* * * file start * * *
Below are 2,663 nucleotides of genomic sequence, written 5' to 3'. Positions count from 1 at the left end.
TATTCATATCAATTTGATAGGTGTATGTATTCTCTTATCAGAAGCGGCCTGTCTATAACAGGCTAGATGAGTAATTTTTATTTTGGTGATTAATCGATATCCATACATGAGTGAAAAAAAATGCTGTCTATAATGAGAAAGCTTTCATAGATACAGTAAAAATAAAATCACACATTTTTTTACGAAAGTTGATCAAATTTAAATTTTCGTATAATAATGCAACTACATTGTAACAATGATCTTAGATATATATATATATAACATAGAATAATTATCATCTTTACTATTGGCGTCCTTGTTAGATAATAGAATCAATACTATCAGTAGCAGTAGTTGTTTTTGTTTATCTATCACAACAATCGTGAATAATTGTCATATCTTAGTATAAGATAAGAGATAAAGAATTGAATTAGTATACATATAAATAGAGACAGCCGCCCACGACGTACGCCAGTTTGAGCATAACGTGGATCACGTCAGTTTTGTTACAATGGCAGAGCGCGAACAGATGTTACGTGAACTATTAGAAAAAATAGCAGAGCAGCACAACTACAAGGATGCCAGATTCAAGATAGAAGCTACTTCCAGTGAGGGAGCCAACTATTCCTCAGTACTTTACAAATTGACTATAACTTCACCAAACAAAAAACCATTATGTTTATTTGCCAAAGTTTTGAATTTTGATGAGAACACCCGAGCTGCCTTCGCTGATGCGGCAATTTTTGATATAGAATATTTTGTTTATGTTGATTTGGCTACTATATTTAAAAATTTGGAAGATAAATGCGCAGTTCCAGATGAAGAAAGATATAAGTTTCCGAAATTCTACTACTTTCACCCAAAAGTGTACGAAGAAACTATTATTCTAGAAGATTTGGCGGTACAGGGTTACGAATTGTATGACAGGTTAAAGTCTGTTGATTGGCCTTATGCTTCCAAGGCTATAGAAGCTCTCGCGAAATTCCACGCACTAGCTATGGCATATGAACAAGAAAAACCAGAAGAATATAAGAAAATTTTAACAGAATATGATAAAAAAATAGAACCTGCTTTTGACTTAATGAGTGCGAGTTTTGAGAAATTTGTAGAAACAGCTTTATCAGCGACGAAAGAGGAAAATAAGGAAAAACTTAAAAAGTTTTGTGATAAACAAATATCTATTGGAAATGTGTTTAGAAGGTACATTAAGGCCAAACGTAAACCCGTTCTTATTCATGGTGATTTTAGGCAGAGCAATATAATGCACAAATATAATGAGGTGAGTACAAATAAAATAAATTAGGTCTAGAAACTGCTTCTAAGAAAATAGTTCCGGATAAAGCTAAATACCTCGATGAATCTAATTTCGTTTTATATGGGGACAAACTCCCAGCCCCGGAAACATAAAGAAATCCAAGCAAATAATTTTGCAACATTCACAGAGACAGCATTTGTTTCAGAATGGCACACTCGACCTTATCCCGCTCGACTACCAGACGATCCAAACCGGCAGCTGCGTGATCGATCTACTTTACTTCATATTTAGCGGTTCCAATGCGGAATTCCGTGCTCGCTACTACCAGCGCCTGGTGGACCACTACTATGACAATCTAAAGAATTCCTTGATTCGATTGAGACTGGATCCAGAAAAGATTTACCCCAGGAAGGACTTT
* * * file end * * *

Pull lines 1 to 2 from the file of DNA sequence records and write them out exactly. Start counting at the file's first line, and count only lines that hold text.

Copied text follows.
Below are 2,663 nucleotides of genomic sequence, written 5' to 3'. Positions count from 1 at the left end.
TATTCATATCAATTTGATAGGTGTATGTATTCTCTTATCAGAAGCGGCCTGTCTATAACAGGCTAGATGAGTAATTTTTATTTTGGTGATTAATCGATATCCATACATGAGTGAAAAAAAATGCTGTCTATAATGAGAAAGCTTTCATAGATACAGTAAAAATAAAATCACACATTTTTTTACGAAAGTTGATCAAATTTAAATTTTCGTATAATAATGCAACTACATTGTAACAATGATCTTAGATATATATATATATAACATAGAATAATTATCATCTTTACTATTGGCGTCCTTGTTAGATAATAGAATCAATACTATCAGTAGCAGTAGTTGTTTTTGTTTATCTATCACAACAATCGTGAATAATTGTCATATCTTAGTATAAGATAAGAGATAAAGAATTGAATTAGTATACATATAAATAGAGACAGCCGCCCACGACGTACGCCAGTTTGAGCATAACGTGGATCACGTCAGTTTTGTTACAATGGCAGAGCGCGAACAGATGTTACGTGAACTATTAGAAAAAATAGCAGAGCAGCACAACTACAAGGATGCCAGATTCAAGATAGAAGCTACTTCCAGTGAGGGAGCCAACTATTCCTCAGTACTTTACAAATTGACTATAACTTCACCAAACAAAAAACCATTATGTTTATTTGCCAAAGTTTTGAATTTTGATGAGAACACCCGAGCTGCCTTCGCTGATGCGGCAATTTTTGATATAGAATATTTTGTTTATGTTGATTTGGCTACTATATTTAAAAATTTGGAAGATAAATGCGCAGTTCCAGATGAAGAAAGATATAAGTTTCCGAAATTCTACTACTTTCACCCAAAAGTGTACGAAGAAACTATTATTCTAGAAGATTTGGCGGTACAGGGTTACGAATTGTATGACAGGTTAAAGTCTGTTGATTGGCCTTATGCTTCCAAGGCTATAGAAGCTCTCGCGAAATTCCACGCACTAGCTATGGCATATGAACAAGAAAAACCAGAAGAATATAAGAAAATTTTAACAGAATATGATAAAAAAATAGAACCTGCTTTTGACTTAATGAGTGCGAGTTTTGAGAAATTTGTAGAAACAGCTTTATCAGCGACGAAAGAGGAAAATAAGGAAAAACTTAAAAAGTTTTGTGATAAACAAATATCTATTGGAAATGTGTTTAGAAGGTACATTAAGGCCAAACGTAAACCCGTTCTTATTCATGGTGATTTTAGGCAGAGCAATATAATGCACAAATATAATGAGGTGAGTACAAATAAAATAAATTAGGTCTAGAAACTGCTTCTAAGAAAATAGTTCCGGATAAAGCTAAATACCTCGATGAATCTAATTTCGTTTTATATGGGGACAAACTCCCAGCCCCGGAAACATAAAGAAATCCAAGCAAATAATTTTGCAACATTCACAGAGACAGCATTTGTTTCAGAATGGCACACTCGACCTTATCCCGCTCGACTACCAGACGATCCAAACCGGCAGCTGCGTGATCGATCTACTTTACTTCATATTTAGCGGTTCCAATGCGGAATTCCGTGCTCGCTACTACCAGCGCCTGGTGGACCACTACTATGACAATCTAAAGAATTCCTTGATTCGATTGAGACTGGATCCAGAAAAGATTTACCCCAGGAAGGACTTT